Be proactive to make the most of your internship

Walking into the lobby of Time Inc. on the first day of my internship was a nerve-wracking experience. Even the giant screens behind the front desk, which project feel-good pop culture images on a loop, ranging from the royal wedding to Ellen DeGeneres’s Oscar selfie, didn’t provide much comfort. As a rising sophomore and first time intern, it was intimidating traipsing into intern orientation among nearly 100 other interns who were experienced rising juniors and seniors. But I didn’t want to show how nervous I was, so I pushed my self-doubt to the back of my mind and I pretended that walking into the company that publishes Time, People and Sports Illustrated magazines was just as comfortable as walking into the Marvin Center.

The anxiety that comes with starting your first internship is not knowing what to expect, especially since internship job descriptions don’t always match up to the actual experience. Most internships I’d heard about involved sitting around all day and rarely getting to work on significant projects. Although I would’ve been thankful for gaining exposure to the media business regardless, I didn’t want to waste an internship at Time Inc. getting coffee. But I’ve learned that interning relies on what you make of it, not on how much or how little your managers give you.

After a month, I’ve learned how to take advantage of working at a place like Time Inc., regardless of whether or not I have an assignment to complete. From researching venues for a Grammy’s party to updating an ongoing list of the hottest restaurants in New York, I usually have at least one interesting project to work on every day. But like most internships, some days are more exciting than others. When you find yourself staring at the clock, be proactive and make the most out of your internship by networking.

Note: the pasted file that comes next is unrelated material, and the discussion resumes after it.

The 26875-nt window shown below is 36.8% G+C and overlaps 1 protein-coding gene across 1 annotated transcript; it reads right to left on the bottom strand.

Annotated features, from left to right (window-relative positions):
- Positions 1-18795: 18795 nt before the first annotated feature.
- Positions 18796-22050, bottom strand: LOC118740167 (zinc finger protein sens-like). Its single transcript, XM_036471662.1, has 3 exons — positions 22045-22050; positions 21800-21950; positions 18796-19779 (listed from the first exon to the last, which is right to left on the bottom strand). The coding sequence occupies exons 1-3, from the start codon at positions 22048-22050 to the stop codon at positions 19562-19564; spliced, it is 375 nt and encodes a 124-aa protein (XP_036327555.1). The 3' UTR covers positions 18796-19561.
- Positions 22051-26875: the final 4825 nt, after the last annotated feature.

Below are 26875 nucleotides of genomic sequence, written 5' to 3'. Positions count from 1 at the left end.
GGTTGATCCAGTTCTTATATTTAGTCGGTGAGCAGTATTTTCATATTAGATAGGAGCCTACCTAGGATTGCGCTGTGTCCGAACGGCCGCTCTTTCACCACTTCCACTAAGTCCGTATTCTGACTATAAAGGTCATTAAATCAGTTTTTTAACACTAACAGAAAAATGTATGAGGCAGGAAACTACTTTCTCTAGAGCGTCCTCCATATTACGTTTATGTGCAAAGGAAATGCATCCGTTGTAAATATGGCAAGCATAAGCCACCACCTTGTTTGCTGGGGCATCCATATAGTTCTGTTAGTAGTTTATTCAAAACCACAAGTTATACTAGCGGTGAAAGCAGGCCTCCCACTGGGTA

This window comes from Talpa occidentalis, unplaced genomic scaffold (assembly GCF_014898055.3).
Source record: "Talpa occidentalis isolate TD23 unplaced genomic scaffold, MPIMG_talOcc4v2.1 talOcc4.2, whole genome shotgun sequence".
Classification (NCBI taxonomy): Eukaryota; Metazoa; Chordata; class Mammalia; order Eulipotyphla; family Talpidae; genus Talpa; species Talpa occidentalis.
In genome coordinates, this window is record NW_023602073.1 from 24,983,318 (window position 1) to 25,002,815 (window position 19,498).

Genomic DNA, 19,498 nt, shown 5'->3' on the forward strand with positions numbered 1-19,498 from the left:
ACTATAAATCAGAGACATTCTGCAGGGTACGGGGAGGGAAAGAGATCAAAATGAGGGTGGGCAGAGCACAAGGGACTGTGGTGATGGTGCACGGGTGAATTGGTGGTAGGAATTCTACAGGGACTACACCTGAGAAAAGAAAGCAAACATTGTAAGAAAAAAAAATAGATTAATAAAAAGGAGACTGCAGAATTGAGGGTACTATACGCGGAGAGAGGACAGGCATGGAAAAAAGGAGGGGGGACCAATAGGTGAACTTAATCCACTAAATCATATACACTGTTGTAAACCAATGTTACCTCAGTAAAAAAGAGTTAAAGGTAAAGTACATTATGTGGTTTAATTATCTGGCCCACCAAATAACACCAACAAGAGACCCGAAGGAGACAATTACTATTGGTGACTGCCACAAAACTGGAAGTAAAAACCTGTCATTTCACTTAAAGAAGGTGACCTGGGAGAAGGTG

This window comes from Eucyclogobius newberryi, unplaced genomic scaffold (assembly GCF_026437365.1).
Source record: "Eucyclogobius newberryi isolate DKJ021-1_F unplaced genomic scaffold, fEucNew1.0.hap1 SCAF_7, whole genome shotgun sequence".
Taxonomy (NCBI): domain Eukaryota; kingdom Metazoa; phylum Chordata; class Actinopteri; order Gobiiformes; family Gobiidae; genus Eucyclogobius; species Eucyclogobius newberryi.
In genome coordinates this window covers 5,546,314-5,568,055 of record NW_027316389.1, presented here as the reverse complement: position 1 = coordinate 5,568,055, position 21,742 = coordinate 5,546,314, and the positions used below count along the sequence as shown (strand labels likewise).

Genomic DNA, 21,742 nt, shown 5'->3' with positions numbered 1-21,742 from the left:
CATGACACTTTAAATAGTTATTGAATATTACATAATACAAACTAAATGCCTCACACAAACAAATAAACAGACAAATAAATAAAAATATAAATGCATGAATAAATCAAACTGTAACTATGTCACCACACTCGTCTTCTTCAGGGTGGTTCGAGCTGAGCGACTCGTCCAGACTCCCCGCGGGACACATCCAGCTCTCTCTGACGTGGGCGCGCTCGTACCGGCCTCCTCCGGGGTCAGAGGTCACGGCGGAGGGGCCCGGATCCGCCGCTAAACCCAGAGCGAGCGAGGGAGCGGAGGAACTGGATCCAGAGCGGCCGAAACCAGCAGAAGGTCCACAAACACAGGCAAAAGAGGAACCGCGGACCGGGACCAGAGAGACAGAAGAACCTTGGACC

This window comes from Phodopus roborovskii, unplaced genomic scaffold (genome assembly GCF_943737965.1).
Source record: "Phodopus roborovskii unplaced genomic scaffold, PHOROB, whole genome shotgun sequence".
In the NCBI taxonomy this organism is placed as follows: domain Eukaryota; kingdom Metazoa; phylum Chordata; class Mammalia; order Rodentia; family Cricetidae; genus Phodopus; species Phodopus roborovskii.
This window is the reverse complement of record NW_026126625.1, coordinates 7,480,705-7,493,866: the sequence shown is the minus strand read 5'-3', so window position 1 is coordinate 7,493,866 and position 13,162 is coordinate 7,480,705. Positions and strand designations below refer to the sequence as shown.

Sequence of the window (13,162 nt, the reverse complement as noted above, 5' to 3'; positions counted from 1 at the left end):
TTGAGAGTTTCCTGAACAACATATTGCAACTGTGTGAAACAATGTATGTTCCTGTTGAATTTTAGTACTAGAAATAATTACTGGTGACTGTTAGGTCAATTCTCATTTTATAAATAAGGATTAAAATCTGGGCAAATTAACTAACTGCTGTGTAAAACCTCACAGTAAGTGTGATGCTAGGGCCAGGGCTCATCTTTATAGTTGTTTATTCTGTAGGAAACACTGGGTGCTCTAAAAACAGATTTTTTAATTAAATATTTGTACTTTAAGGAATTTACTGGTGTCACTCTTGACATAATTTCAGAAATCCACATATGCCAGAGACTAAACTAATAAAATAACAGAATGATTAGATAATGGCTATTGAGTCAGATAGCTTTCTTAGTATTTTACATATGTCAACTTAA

Take every task, even the mundane ones, and complete it with enthusiasm. Busy work may not be the most invigorating, but it can be beneficial. I only wish I’d had my newfound box packing skills in May when I was moving out of my residence hall. And the added bonus is knowing that the boxes I assemble are going to places like the Food and Wine Classic in Aspen, a glamorous weekend featuring some of the hottest names in the culinary world, or Essence Magazine’s flagship festival in New Orleans, where Diana Ross, John Legend and Solange are featured performers. In even the most tedious of tasks, there are benefits.

But admittedly there are slow days when even busy work is scarce. At first I really didn’t know what to do with myself on these days, but I knew I couldn’t let any moment of my experience at Time Inc. go to waste. Lately I’ve been using the slow days to meet as many people as I can. Even though I’ve enjoyed working in event planning, the editorial department is where I see myself in the future. Through LinkedIn and various events that Time Inc. hosts for interns, like an executive panel with editorial heavyweights from Time, People and Essence magazines, I’ve met several people who work in the editorial division. It turns out that even the people in high management positions are usually happy to grab a quick coffee when they can. I never imagined the editorial director of Time Magazine would have a free 30 minutes for me, but because I asked, he fit me into his schedule. From him, I was able to learn about how he collaborates with the editorial teams of Time Inc.’s other publications as well as the relationship between Time’s print and digital content.

Don’t be afraid to reach out to your bosses or anyone else in the company who you’d like to meet – they were interns once, too. I’ve found that the more I do it, the easier it gets, and the payoff of having that connection going forward is worth the fear of them saying no. I’ve also found that pursuing these connections has made me feel less out of place among the more experienced interns.

Even in my first few weeks as an intern at Time Inc., I can see how much I’ve grown because I’ve pushed myself to make the most out of this experience. Find ways to productively utilize your down time and meet people, even when it’s outside of your comfort zone. And use your internship as a pathway to learn valuable skills and build a future career, rather than just checking off a box on your resume.

Natalie Prieb, a sophomore majoring in english and creative writing, is a Hatchet opinions writer.

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